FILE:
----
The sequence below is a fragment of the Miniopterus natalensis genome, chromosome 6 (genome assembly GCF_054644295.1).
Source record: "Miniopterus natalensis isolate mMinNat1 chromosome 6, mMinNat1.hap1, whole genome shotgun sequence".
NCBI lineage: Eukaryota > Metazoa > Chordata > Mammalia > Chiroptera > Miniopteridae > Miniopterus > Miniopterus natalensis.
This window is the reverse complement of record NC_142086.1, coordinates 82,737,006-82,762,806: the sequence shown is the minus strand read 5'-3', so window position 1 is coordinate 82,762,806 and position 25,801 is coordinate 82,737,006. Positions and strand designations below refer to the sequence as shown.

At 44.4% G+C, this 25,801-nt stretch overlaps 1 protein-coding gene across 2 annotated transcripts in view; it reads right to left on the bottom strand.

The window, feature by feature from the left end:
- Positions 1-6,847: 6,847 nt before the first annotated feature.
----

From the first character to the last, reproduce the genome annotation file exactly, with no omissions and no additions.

The sequence below is a fragment of the Miniopterus natalensis genome, chromosome 6 (genome assembly GCF_054644295.1).
Source record: "Miniopterus natalensis isolate mMinNat1 chromosome 6, mMinNat1.hap1, whole genome shotgun sequence".
NCBI lineage: Eukaryota > Metazoa > Chordata > Mammalia > Chiroptera > Miniopteridae > Miniopterus > Miniopterus natalensis.
This window is the reverse complement of record NC_142086.1, coordinates 82,737,006-82,762,806: the sequence shown is the minus strand read 5'-3', so window position 1 is coordinate 82,762,806 and position 25,801 is coordinate 82,737,006. Positions and strand designations below refer to the sequence as shown.

At 44.4% G+C, this 25,801-nt stretch overlaps 1 protein-coding gene across 2 annotated transcripts in view; it reads right to left on the bottom strand.

The window, feature by feature from the left end:
- Positions 1-6,847: 6,847 nt before the first annotated feature.